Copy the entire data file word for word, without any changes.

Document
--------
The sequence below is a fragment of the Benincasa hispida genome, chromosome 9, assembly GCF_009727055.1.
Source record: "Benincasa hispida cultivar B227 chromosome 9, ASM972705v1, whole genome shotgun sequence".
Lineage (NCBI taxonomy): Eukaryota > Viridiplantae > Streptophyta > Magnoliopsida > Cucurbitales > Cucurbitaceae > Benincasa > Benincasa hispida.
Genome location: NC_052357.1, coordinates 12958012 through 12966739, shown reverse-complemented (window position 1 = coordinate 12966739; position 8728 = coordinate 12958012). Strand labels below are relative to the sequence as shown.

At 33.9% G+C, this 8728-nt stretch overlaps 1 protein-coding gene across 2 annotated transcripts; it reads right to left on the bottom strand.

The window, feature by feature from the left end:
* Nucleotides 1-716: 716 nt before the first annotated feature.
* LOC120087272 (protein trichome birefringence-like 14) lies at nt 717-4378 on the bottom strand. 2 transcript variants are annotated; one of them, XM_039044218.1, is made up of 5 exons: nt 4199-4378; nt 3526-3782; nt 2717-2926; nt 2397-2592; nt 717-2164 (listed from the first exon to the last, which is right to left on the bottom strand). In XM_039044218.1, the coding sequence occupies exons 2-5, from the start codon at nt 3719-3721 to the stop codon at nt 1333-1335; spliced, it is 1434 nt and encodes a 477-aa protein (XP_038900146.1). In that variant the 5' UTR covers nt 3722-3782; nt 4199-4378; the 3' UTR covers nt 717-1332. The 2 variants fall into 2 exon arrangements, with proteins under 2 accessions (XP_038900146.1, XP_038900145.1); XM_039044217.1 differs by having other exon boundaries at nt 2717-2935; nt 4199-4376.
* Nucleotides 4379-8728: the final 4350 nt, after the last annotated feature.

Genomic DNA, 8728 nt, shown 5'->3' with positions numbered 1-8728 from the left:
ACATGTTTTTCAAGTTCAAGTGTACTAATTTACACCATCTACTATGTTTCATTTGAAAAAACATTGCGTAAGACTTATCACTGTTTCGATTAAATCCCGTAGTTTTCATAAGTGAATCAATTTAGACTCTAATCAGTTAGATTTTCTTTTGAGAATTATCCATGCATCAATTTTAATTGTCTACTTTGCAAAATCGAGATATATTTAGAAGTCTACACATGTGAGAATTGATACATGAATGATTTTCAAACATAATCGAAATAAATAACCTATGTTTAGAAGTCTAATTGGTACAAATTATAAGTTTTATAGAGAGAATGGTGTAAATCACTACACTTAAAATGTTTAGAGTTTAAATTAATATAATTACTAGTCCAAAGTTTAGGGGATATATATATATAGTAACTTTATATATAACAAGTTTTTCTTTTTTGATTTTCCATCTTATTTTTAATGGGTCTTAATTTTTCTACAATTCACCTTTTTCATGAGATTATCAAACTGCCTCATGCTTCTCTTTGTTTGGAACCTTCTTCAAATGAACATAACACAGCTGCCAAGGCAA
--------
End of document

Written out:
The sequence below is a fragment of the Benincasa hispida genome, chromosome 9, assembly GCF_009727055.1.
Source record: "Benincasa hispida cultivar B227 chromosome 9, ASM972705v1, whole genome shotgun sequence".
Lineage (NCBI taxonomy): Eukaryota > Viridiplantae > Streptophyta > Magnoliopsida > Cucurbitales > Cucurbitaceae > Benincasa > Benincasa hispida.
Genome location: NC_052357.1, coordinates 12958012 through 12966739, shown reverse-complemented (window position 1 = coordinate 12966739; position 8728 = coordinate 12958012). Strand labels below are relative to the sequence as shown.

At 33.9% G+C, this 8728-nt stretch overlaps 1 protein-coding gene across 2 annotated transcripts; it reads right to left on the bottom strand.

The window, feature by feature from the left end:
* Nucleotides 1-716: 716 nt before the first annotated feature.
* LOC120087272 (protein trichome birefringence-like 14) lies at nt 717-4378 on the bottom strand. 2 transcript variants are annotated; one of them, XM_039044218.1, is made up of 5 exons: nt 4199-4378; nt 3526-3782; nt 2717-2926; nt 2397-2592; nt 717-2164 (listed from the first exon to the last, which is right to left on the bottom strand). In XM_039044218.1, the coding sequence occupies exons 2-5, from the start codon at nt 3719-3721 to the stop codon at nt 1333-1335; spliced, it is 1434 nt and encodes a 477-aa protein (XP_038900146.1). In that variant the 5' UTR covers nt 3722-3782; nt 4199-4378; the 3' UTR covers nt 717-1332. The 2 variants fall into 2 exon arrangements, with proteins under 2 accessions (XP_038900146.1, XP_038900145.1); XM_039044217.1 differs by having other exon boundaries at nt 2717-2935; nt 4199-4376.
* Nucleotides 4379-8728: the final 4350 nt, after the last annotated feature.

Genomic DNA, 8728 nt, shown 5'->3' with positions numbered 1-8728 from the left:
ACATGTTTTTCAAGTTCAAGTGTACTAATTTACACCATCTACTATGTTTCATTTGAAAAAACATTGCGTAAGACTTATCACTGTTTCGATTAAATCCCGTAGTTTTCATAAGTGAATCAATTTAGACTCTAATCAGTTAGATTTTCTTTTGAGAATTATCCATGCATCAATTTTAATTGTCTACTTTGCAAAATCGAGATATATTTAGAAGTCTACACATGTGAGAATTGATACATGAATGATTTTCAAACATAATCGAAATAAATAACCTATGTTTAGAAGTCTAATTGGTACAAATTATAAGTTTTATAGAGAGAATGGTGTAAATCACTACACTTAAAATGTTTAGAGTTTAAATTAATATAATTACTAGTCCAAAGTTTAGGGGATATATATATATAGTAACTTTATATATAACAAGTTTTTCTTTTTTGATTTTCCATCTTATTTTTAATGGGTCTTAATTTTTCTACAATTCACCTTTTTCATGAGATTATCAAACTGCCTCATGCTTCTCTTTGTTTGGAACCTTCTTCAAATGAACATAACACAGCTGCCAAGGCAA